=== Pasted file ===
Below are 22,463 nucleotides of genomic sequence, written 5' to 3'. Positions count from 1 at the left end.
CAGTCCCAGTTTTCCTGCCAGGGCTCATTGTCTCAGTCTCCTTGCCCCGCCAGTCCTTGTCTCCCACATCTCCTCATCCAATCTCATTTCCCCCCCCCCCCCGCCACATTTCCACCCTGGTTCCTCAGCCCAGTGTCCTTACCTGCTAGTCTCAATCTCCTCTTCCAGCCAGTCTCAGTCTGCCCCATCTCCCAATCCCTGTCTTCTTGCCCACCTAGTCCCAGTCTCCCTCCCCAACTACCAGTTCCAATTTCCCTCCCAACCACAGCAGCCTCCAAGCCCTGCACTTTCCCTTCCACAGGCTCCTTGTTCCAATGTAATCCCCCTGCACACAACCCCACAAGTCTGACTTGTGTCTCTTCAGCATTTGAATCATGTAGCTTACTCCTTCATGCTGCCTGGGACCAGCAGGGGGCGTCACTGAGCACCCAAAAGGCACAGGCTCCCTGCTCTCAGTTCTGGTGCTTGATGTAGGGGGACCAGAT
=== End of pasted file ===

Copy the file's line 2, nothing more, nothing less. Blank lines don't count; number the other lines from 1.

CAGTCCCAGTTTTCCTGCCAGGGCTCATTGTCTCAGTCTCCTTGCCCCGCCAGTCCTTGTCTCCCACATCTCCTCATCCAATCTCATTTCCCCCCCCCCCCCGCCACATTTCCACCCTGGTTCCTCAGCCCAGTGTCCTTACCTGCTAGTCTCAATCTCCTCTTCCAGCCAGTCTCAGTCTGCCCCATCTCCCAATCCCTGTCTTCTTGCCCACCTAGTCCCAGTCTCCCTCCCCAACTACCAGTTCCAATTTCCCTCCCAACCACAGCAGCCTCCAAGCCCTGCACTTTCCCTTCCACAGGCTCCTTGTTCCAATGTAATCCCCCTGCACACAACCCCACAAGTCTGACTTGTGTCTCTTCAGCATTTGAATCATGTAGCTTACTCCTTCATGCTGCCTGGGACCAGCAGGGGGCGTCACTGAGCACCCAAAAGGCACAGGCTCCCTGCTCTCAGTTCTGGTGCTTGATGTAGGGGGACCAGAT